University of Kentucky CAER Home

CAER Seminars

The Direct Carbon Fuel Cell: Application to the Efficient Production of Electric Power

John F. Cooper
Lawrence Livermore National Laboratory
Livermore CA

Tuesday, March 12, 2002 10:15 am
Ben Bandy Conference Center
Center for Applied Energy Research

John F. Cooper, Nerine Cherepy and John Ziagos
Lawrence Livermore National Laboratory, L-352, Livermore CA 94550

We introduce a concept for efficient conversion of fossil fuels to electricity that involves the production of carbon from fossil fuels followed by its conversion in a high temperature fuel cell. The carbon/air fuel cell has the advantages of nearly zero entropy change and associated heat loss (allowing the theoretical conversion efficiency to be 100%). The activities of the elemental C fuel and CO2 product are invariant with the extent of reaction. This results in a constant and uniform cell EMF and makes possible the full utilization of the carbon in single pass. The total electrochemical efficiency (80% of the heat of combustion at 0.5-1 kW/m2) is among the highest of any fuel cell.

Carbons useful as fuels typically have a high degree of disorder on the nanometer scale. These are found naturally among carbons derived from coal, lignite and petroleum coke, from charred biomass, and from the products of low-temperature pyrolysis of hydrocarbons. Cell voltages are typically 0.8 V at current densities of 30-100 mA/cm2 at 750-800 °C in molten carbonate electrolytes, the range reflecting structural differences in the carbon. Total system efficiencies range from 67% HHV for methane (with parallel conversion of the hydrogen in a SOFC) to 80% for direct utilization of petroleum coke. The cost of pyrolyzing hydrocarbons by the furnace black process is $7/GJ-thermal. Carbon-rich products from the mechanical cleaning of coal, or from the pyrolysis of hydrocarbons extracted by solvents from coal, are intriguing possibilities for efficient and clean utilization of coal.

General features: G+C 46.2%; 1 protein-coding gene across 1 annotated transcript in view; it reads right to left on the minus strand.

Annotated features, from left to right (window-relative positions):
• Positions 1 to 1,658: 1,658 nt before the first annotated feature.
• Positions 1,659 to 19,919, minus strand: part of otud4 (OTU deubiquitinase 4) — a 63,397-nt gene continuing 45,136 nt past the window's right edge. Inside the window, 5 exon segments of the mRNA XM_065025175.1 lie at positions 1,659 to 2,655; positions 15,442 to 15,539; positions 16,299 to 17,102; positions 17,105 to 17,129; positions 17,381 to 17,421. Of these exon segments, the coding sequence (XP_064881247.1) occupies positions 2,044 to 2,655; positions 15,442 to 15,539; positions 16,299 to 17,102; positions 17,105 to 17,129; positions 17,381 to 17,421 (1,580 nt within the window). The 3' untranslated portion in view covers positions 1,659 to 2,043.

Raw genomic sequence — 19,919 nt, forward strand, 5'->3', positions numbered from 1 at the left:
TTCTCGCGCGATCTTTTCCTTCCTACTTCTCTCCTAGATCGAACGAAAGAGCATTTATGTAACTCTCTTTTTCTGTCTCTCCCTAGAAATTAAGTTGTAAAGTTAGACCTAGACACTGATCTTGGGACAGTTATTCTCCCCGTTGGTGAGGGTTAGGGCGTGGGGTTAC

This work was performed under the auspices of the U.S. Department of Energy by University of California Lawrence Livermore National Laboratory under contract No. W-7405-Eng-48.

About the Speaker:
John F. Cooper received his BA in chemistry from Pomona College and was awarded a PhD degree from University of California at Berkeley, in Physical Chemistry in 1975. Currently, Dr. Cooper is Scientific Capability Leader for Electrochemistry and Corrosion in the Chemistry and Materials Science Directorate at Lawrence Livermore National Laboratory. For 25 years, he has specialized in electrochemical science and engineering with particular emphasis on fuel cells, fuel batteries and power generation using reactive metals such as zinc, aluminum, lithium and elemental carbon together with air-depolarized cathodes. He led the DOE National Program to develop novel metal-air batteries for electric vehicle propulsion. Other research interests include the processes for production of optical crystals for the Laser Program, processes for electrowinning of metals, and molten-salt and chemical-oxidant based processes for demilitarization and radioactive waste treatment. He is the author of 120+ publications concerning electrochemical and chemical processes.